Online Job Boards:
There are dozens of job-sites nowadays, ranging from the reputable, legally-observant ones to the small sites that give the impression of being bigger and make extravagant boasts as to their influence. Be careful where you leave your CV online. Once you hit ‘send’ you have effectively lost control of where it may land – and for what reason. In 2009 at least one UK job-site was successfully prosecuted for illegally selling candidates’ personal details for third-party marketing purposes. It was thought to be just the tip of the iceberg. So make sure you read the small print and contractual details of a job-board before you put your personal details up into the ether.
And when you secure a role don’t forget to tell the recruiters you have registered with that you are no longer actively looking. Ensure that they remove you from their current lists and you will thus avoid embarrassing calls or emails when you are in your new job. And of course most importantly, make sure you de-register fully from job-boards. Don’t leave your CV online after you have started your new job. Read the small print on your online registration agreement to ensure that you have removed your details fully and effectively (not just ‘temporarily deactivated’ it). The odds are that it mightl still be visible – and circulated to recruiters – if you have failed to remove it entirely.
Nobody wants to work for nothing but an unpaid internship or short period of voluntary work can look good on a CV. It can be a great way to accumulate experience of an industry you want to target for a career – especially creative or PR agencies. Many companies also operate paid Internships, including some clients of ours – and we have seen candidates offered a permanent job upon completion of an internship.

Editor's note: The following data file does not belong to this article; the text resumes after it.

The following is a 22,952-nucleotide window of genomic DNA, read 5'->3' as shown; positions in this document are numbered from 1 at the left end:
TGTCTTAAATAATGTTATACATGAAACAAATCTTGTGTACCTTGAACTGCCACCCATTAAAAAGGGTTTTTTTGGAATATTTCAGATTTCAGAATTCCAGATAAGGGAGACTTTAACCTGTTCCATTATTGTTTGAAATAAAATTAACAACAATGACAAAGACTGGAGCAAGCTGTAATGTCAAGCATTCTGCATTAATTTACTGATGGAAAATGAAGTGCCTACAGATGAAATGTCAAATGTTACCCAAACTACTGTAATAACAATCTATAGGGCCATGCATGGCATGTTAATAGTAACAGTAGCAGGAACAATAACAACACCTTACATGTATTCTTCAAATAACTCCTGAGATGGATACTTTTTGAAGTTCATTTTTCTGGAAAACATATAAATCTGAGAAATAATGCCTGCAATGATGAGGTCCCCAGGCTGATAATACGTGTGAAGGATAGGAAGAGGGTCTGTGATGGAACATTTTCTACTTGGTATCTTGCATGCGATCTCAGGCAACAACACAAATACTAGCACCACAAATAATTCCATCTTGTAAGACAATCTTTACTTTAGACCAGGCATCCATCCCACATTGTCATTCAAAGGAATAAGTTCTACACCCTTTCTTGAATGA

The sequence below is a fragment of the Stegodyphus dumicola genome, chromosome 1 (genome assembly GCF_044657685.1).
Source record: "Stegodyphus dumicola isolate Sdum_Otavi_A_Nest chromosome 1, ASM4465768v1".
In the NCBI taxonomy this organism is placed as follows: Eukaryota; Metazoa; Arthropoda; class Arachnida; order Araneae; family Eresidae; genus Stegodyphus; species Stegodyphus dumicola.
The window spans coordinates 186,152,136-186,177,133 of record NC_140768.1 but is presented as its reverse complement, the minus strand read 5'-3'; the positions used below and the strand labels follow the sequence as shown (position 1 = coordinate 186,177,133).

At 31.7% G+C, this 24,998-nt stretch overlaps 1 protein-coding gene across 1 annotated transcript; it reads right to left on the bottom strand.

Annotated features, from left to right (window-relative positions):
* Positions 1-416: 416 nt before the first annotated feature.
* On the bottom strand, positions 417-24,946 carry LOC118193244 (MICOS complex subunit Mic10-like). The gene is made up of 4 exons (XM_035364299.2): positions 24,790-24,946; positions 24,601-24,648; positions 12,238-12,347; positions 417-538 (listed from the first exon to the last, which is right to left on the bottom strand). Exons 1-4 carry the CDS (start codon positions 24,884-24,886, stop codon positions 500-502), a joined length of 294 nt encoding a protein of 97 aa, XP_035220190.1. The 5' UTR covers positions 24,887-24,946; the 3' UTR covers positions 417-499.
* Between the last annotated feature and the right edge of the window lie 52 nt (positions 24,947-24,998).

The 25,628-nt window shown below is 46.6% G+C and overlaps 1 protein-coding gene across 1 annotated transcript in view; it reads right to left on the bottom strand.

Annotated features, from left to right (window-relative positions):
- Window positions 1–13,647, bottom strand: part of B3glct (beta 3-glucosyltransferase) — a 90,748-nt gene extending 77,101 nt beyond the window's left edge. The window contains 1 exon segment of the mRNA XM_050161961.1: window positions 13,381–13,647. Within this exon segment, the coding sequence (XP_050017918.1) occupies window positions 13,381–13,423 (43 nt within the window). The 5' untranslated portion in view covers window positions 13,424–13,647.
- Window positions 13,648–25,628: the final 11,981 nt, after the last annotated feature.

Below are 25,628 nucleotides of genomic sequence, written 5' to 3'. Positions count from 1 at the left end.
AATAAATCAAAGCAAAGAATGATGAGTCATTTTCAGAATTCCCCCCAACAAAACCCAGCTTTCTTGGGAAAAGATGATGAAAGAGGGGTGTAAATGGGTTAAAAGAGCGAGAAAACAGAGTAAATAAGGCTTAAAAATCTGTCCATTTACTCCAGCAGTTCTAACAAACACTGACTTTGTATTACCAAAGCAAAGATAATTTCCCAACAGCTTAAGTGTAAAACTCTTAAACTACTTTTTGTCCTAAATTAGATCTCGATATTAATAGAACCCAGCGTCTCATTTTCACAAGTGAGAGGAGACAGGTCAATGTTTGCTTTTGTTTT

One good piece of advice regarding your internship is to begin by ensuring the employer outlines for you a proper agenda and/or work programme, perhaps rotating you around different departments. Prompt them to take ownership of the process and, by being proactive in such a way, you will avoid being shoved in a corner to do administration instead of gaining more meaningful work experience.
It’s over 30 years since PM Margaret Thatcher courted controversy by telling job-seekers to “get on your bike” to go and find work. That approach is no longer seen as necessary, but in an ever-changing and increasingly competitive job market, there remain ways in which you can put yourself ‘ahead of the curve’. For instance, why not consider temporary contracting as a way to get a foot in the door. It is the perfect opportunity to take an extended look at a prospective employer – and of course, vice-versa. We offer an attractive financial incentive to clients who take our candidates on an initial temp’/interim contract, meaning that as soon as a permanent role becomes available at the company, our temp’ candidate is in pole position to be offered a job.
As an interim contractor with our client you would be employed by us and paid an agreed daily rate (minimum unit half-a-day) – including an entitlement to holiday pay from the start and other benefits.